LeapRate's Daily Forex Industry Newsletter
Join now to receive first access to our EXCLUSIVE reports and updates.
Screenshot of a breaking news alert e-mail from Q2 2017
It’s been a busy week for the U.S. Commodity Futures Trading Commission (CFTC).
After charging FXCM, CFTC has filed a civil complaint in the U.S. District Court for the Southern District of New York, charging Deutsche Bank AG (Deutsche Bank) with failing to report any swap data for multiple asset classes for five days; submitting incomplete and untimely swap data; failing to supervise its employees responsible for swap data reporting; having an inadequate Business Continuity and Disaster Recovery Plan; and violating a prior CFTC Order.
As alleged in the CFTC’s Complaint, on April 16, 2016, Deutsche Bank’s swap data reporting system experienced a Systems Outage that prevented Deutsche Bank from reporting any swap data for multiple asset classes for approximately five days. Deutsche Bank’s subsequent efforts to end the System Outage repeatedly exacerbated existing reporting problems and often led to the discovery or creation of new reporting problems, many of which violate a CFTC Order entered in September 2015.
The complaint alleges that Deutsche Bank’s swap data reported before and after the System Outage revealed persistent problems with the integrity of certain data fields, including numerous invalid legal entity identifiers (LEIs). The Complaint further alleges that a number of these reporting problems persist today, affecting market data that is made available to the public, as well as data that is used by the CFTC to evaluate systemic risk throughout the swaps markets. The Complaint also alleges that the System Outage and the subsequent reporting problems transpired at least in part because Deutsche Bank failed to have an adequate Business Continuity and Disaster Recovery Plan and other appropriate supervisory systems in place.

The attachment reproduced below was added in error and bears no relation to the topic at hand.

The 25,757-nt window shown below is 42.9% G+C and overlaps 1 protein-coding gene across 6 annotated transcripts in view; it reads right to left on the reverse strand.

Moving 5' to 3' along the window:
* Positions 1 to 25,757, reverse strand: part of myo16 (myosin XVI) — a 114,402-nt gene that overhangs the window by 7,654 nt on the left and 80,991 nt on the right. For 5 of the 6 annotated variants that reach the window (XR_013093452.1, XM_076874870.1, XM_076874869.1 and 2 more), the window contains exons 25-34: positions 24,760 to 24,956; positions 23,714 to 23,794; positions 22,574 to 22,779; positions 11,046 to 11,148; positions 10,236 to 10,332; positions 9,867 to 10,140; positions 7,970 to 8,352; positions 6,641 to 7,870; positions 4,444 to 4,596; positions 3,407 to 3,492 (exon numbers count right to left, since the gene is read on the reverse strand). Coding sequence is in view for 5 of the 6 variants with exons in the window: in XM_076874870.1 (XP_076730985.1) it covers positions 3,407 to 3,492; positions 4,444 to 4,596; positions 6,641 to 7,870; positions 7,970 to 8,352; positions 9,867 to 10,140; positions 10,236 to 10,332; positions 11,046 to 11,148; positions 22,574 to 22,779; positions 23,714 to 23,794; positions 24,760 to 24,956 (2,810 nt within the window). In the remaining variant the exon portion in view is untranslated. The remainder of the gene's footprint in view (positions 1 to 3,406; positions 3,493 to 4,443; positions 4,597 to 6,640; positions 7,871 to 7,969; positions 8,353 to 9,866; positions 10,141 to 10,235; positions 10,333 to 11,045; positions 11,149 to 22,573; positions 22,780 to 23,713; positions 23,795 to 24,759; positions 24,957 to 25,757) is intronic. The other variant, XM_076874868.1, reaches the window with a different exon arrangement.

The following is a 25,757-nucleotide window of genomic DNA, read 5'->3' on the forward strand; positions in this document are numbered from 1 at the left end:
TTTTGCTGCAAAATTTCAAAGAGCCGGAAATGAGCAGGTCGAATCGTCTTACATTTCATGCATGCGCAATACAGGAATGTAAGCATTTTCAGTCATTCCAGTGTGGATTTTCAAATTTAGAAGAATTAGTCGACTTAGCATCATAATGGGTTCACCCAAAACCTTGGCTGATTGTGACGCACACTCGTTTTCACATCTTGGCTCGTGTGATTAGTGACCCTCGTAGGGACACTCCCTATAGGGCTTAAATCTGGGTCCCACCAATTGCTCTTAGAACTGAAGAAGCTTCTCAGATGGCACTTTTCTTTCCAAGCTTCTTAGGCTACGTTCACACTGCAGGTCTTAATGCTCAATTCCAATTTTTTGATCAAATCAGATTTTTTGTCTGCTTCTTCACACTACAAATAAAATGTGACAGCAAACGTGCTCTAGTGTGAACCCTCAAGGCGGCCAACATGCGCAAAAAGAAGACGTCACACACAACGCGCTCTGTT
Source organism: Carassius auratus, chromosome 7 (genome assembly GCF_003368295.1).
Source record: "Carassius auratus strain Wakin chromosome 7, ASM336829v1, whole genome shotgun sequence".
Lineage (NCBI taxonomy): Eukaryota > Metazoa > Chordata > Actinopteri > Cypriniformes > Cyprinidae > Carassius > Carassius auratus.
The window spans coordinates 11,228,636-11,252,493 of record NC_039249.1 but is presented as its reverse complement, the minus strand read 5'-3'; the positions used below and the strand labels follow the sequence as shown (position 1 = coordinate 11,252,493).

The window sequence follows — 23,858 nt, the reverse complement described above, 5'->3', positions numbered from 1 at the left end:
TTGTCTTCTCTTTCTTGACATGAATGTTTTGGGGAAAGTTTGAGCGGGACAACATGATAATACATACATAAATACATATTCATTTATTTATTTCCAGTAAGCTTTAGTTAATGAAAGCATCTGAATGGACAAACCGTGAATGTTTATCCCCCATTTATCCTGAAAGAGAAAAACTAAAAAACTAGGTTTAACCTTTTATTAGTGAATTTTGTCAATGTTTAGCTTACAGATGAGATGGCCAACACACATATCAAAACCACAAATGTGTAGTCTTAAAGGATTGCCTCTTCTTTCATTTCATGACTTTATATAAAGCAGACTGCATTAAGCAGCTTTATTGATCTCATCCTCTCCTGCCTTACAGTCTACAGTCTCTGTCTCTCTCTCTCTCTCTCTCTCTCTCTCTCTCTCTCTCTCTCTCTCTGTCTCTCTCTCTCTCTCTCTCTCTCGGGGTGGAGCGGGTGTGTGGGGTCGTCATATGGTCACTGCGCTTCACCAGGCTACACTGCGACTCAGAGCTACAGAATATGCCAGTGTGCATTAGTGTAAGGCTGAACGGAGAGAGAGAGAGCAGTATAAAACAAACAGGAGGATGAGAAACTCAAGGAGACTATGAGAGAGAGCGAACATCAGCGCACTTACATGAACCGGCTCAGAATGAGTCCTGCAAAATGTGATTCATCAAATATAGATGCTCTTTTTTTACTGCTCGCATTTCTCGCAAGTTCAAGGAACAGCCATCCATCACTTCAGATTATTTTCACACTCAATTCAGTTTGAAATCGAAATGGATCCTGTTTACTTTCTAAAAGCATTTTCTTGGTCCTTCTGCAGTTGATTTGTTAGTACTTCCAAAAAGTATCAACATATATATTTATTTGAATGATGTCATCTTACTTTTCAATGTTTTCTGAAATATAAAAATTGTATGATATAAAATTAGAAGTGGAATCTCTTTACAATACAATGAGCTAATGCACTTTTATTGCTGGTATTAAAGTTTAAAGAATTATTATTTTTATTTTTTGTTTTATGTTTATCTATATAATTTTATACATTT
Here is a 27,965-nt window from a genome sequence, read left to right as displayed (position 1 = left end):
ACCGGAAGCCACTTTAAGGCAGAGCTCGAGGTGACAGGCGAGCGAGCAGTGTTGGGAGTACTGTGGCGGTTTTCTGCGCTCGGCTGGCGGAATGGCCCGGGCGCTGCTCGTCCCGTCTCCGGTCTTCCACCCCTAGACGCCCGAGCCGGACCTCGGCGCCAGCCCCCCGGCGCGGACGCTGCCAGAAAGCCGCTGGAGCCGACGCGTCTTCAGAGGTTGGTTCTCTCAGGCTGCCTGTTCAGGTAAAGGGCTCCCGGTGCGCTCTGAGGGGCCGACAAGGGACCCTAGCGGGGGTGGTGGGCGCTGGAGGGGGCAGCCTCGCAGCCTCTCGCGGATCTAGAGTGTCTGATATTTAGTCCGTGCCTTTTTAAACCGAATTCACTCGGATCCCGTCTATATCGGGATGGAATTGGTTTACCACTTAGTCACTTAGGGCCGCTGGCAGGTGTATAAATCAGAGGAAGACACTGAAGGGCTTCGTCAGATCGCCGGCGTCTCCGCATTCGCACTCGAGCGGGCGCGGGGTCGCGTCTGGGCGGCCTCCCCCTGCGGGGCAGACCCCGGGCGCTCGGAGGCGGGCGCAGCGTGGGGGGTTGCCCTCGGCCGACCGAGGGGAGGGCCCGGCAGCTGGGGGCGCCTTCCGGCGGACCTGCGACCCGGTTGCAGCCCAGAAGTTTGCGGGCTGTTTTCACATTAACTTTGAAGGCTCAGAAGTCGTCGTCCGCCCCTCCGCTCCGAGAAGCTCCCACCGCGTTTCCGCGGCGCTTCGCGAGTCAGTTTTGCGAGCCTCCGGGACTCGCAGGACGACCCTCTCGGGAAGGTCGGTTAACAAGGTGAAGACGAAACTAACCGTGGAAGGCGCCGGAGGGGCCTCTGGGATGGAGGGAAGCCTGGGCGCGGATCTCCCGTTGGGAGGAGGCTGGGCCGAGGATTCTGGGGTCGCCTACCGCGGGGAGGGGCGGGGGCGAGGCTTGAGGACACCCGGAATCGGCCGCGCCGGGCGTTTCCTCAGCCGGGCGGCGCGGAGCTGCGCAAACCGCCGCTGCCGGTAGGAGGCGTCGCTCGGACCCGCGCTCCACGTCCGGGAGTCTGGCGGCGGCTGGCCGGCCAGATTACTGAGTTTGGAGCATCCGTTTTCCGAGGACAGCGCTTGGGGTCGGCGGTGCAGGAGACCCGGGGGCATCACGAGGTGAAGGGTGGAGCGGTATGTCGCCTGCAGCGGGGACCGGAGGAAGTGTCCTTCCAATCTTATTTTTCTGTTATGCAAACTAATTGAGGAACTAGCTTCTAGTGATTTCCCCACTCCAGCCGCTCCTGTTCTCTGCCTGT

The CFTC and Deutsche Bank filed a joint motion seeking the appointment of a monitor to ensure Deutsche Bank’s compliance with its reporting responsibilities under the Commodity Exchange Act and CFTC Regulations. Specifically, the monitor will assess and make recommendations regarding Deutsche Bank’s swap data reporting activities, including, but not limited to, its policies, procedures, infrastructure, and systems. In addition, the CFTC seeks the imposition of a civil monetary penalty and a permanent injunction.
CFTC Director of Enforcement Aitan Goelman commented:
Deutsche Bank’s repeated violations warrant the intervention of a Court-appointed monitor. Deutsche Bank has shown over the last year its inability to comply with its swap reporting responsibilities under the Commodity Exchange Act and CFTC Regulations. The CFTC treats these failures seriously and will take appropriate steps to ensure compliance.”
The CFTC recognizes Deutsche Bank’s cooperation.
The CFTC’s Data and Reporting Branch in the Division of Market Oversight (DMO) is responsible for the supervision of swap data collection and reporting obligations of registered entities.